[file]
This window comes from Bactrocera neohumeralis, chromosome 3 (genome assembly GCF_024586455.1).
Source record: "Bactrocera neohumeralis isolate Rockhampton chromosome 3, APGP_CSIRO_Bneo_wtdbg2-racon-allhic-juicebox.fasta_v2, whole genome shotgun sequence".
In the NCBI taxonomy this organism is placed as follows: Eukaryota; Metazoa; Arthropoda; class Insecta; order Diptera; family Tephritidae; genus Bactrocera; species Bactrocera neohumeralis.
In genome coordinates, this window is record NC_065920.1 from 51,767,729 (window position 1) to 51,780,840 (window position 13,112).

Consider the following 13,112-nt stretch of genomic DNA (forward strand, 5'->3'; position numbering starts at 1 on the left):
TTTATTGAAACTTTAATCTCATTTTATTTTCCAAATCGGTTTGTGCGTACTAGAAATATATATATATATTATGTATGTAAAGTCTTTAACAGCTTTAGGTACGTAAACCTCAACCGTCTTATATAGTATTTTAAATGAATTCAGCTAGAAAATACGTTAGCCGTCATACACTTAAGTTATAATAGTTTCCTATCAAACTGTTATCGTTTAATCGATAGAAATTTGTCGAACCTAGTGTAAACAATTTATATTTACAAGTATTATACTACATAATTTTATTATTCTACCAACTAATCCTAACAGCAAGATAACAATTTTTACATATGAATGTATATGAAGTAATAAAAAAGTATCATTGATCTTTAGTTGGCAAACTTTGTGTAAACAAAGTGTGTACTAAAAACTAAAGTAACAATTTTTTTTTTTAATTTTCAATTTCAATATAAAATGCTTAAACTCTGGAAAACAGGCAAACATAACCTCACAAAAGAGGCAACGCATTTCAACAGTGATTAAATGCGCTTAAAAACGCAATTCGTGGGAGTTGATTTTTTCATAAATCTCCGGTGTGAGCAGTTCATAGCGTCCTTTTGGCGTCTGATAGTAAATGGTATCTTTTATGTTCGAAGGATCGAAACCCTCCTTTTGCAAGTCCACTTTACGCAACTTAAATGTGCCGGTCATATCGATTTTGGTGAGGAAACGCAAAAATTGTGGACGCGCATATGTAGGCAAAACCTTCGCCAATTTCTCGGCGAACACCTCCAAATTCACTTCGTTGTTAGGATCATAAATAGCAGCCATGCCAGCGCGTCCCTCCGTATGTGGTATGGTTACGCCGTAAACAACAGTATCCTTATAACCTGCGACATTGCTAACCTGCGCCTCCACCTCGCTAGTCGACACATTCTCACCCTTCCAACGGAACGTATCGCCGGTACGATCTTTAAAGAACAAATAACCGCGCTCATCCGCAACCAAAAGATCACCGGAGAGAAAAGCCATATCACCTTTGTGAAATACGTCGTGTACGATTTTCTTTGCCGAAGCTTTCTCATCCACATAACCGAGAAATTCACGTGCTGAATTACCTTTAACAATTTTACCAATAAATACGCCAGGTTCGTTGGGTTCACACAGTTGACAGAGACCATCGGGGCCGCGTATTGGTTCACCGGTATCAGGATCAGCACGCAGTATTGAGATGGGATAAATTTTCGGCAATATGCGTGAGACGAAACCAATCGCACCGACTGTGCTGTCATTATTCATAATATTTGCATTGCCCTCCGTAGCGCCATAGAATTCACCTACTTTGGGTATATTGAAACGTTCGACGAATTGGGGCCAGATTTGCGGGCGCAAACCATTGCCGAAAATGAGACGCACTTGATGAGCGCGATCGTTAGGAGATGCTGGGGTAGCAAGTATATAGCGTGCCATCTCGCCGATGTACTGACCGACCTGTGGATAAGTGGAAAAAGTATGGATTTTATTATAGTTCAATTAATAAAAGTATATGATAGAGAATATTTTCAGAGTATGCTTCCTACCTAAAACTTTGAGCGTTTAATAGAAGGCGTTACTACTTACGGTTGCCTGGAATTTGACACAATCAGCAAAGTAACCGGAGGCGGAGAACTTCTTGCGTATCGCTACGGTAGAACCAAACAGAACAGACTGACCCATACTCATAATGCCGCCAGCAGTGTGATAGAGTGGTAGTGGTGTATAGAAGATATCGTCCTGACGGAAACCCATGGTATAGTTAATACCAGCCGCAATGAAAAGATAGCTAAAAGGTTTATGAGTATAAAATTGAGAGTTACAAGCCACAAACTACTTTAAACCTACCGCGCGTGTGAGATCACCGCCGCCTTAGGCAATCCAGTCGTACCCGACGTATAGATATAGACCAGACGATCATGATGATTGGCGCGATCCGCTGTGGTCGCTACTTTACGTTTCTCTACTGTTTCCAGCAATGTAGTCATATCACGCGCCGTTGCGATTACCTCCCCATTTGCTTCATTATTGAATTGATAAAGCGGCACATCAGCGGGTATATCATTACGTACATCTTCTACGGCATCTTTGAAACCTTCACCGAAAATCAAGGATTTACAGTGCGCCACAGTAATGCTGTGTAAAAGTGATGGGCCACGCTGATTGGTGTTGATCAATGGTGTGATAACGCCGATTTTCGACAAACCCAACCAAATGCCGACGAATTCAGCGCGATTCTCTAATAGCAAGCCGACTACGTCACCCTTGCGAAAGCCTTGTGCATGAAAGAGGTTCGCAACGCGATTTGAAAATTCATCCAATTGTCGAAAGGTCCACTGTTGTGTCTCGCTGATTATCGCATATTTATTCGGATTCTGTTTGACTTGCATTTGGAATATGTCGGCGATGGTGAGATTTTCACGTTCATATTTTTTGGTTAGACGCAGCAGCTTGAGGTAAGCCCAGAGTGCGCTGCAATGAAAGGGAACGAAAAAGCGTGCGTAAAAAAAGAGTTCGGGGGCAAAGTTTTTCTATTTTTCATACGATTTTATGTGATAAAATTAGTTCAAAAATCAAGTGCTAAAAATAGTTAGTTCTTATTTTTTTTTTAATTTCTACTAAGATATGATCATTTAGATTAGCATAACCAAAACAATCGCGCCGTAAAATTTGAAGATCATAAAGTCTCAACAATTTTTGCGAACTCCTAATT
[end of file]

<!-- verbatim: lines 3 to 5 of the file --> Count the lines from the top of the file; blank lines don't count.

In the NCBI taxonomy this organism is placed as follows: Eukaryota; Metazoa; Arthropoda; class Insecta; order Diptera; family Tephritidae; genus Bactrocera; species Bactrocera neohumeralis.
In genome coordinates, this window is record NC_065920.1 from 51,767,729 (window position 1) to 51,780,840 (window position 13,112).

Consider the following 13,112-nt stretch of genomic DNA (forward strand, 5'->3'; position numbering starts at 1 on the left):